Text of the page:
# What Is Permittivity? - Definition & Examples

Instructor: Damien Howard

Damien has a master's degree in physics and has taught physics lab to college students.

Discover what the electric permittivity of a substance is, and how it's determined by that substance's reaction to an external electric field. Then go further and learn what the permittivity of free space and the dielectric constant have to do with electric permittivity.

## Conduction

Most people are familiar with the concept of electric conductors and insulators. You learn at an early age not to stick a fork into an electrical socket. This is because the metal the fork is made out of is a conductor, and will allow the electric current to pass through it into whoever is holding it. Conversely, electrical wires are wrapped in plastic because it's an insulator. This stops you from getting shocked when touching an electric cord.

If an object is a conductor it has high electric conduction, and if it's an insulator it has low electric conduction. Electric conduction tells us how easily a substance allows for electric current to pass through it. In your studies you may have learned along with electric current, an electric field is also capable of passing through a substance.

The question would then be: is there something similar to conduction that tells us how easily an electric field can pass through a substance? The answer is yes, and it's called electric permittivity. In this lesson, you're going to learn how electric permittivity works, and see some common examples of it.

## Electric Permittivity

To understand how electric permittivity works let's start by looking at a capacitor. A basic capacitor has two charged plates that are separated by some substance. One of the plates gathers positive charge on it, and the other gathers negative charge. This creates an electric field through the substance between them.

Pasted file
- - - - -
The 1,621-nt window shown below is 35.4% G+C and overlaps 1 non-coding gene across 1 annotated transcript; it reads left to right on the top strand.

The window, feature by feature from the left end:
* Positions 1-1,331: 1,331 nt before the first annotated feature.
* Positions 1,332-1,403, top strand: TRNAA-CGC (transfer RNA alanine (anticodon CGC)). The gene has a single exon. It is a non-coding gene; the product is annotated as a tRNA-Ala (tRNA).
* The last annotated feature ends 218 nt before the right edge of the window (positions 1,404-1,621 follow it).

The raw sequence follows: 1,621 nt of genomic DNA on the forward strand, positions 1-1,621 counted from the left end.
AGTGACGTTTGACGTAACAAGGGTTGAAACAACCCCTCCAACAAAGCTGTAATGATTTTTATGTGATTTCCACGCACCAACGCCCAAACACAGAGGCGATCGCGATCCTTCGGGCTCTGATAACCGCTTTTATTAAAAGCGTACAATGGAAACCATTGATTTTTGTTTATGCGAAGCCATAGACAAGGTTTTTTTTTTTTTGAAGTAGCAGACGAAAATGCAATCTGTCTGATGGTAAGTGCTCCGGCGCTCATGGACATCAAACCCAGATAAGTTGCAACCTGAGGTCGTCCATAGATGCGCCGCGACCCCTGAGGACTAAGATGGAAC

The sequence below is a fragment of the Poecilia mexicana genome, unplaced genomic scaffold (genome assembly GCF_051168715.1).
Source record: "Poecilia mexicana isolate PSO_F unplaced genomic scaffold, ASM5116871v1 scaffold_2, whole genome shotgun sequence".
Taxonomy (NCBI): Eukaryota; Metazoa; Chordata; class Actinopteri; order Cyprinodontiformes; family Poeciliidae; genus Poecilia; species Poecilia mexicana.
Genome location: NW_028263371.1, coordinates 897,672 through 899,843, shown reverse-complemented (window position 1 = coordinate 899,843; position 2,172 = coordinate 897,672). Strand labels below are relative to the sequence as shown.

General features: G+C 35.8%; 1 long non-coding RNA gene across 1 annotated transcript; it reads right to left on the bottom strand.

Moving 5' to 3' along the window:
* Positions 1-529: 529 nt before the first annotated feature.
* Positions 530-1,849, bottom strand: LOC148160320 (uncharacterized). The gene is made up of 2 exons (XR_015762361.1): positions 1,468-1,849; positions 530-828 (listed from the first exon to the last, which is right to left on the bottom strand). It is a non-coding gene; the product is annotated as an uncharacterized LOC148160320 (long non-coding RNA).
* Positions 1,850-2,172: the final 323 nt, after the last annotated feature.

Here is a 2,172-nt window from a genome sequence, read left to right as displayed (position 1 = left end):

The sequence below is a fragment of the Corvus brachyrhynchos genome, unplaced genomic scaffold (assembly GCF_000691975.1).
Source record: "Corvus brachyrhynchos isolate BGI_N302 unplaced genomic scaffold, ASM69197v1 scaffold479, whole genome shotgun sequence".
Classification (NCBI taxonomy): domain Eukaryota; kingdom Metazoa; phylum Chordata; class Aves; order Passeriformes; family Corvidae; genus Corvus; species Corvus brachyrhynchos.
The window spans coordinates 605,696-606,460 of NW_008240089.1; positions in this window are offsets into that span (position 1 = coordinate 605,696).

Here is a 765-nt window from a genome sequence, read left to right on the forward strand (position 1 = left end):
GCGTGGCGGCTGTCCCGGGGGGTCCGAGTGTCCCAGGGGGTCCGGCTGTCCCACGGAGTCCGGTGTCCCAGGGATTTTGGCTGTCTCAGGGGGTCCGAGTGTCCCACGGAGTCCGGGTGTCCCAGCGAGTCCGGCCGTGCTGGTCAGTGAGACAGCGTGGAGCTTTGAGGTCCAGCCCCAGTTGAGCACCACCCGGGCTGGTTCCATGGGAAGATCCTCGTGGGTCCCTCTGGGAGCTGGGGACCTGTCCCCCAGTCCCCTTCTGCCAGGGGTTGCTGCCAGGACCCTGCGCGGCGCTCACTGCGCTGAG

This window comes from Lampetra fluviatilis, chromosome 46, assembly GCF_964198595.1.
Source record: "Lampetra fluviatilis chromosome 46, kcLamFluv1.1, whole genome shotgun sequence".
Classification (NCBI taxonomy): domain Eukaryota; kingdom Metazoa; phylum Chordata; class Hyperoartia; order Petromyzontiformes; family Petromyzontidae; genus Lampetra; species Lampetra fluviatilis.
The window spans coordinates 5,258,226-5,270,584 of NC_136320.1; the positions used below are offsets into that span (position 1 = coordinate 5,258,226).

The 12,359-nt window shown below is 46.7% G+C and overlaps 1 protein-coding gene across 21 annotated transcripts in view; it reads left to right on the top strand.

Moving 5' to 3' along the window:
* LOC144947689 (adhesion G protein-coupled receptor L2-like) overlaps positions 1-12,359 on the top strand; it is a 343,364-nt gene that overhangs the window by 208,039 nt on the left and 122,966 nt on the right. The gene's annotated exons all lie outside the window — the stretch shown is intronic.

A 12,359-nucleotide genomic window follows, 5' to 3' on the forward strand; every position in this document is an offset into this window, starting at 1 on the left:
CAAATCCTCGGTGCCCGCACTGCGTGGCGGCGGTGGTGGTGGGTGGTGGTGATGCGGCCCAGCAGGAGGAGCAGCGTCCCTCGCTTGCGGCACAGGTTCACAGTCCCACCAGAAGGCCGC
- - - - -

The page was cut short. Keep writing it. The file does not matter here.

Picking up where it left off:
The trick to electric permittivity is what happens to the substance between the capacitor plates when it is placed in an electric field. That substance is made out of atoms, which bind together to form molecules. When these atoms form into molecules they often form dipole moments. This means that positive charge is at one end of the molecule, and negative charge at the other.

These molecules normally align randomly with each other in a substance, but when an external electric field is introduced they align themselves in such a way that the electric field their dipole moments produce resists the external electric field. In other words, the electric field created by the dipole moments acts in the opposite direction of the external electric field. This process can be seen in the image below where the red vectors represent the electric field lines.

The better the molecules align the more they resist the external electric field. This can be seen by the red field lines in the image above.

Electric permittivity is a measure of how well the molecules of substance align, a.k.a. polarize, under an electric field. The higher the electric permittivity the better the molecules polarize, and the more that substance resists the external electric field.

## Permittivity Examples

There are three different main ways you see electric permittivity (ε) expressed in a science course. The first is the general form of electric permittivity. You'll most likely see it in a physics course relating electric field (E) to electric flux density (D). Electric flux is the number of electric field lines that pass through a given area.

The value for electric permittivity varies depending on the substance in question. The most famous of these values for electric permittivity is our second of our common ways you see this concept expressed in science, the permittivity of free space (ε0). This is the electric permittivity of a vacuum, i.e. the absence of any substance. It's a famous constant that shows up multiple places in physics such as the speed of light in a vacuum (c) and Coulomb's constant (ke).

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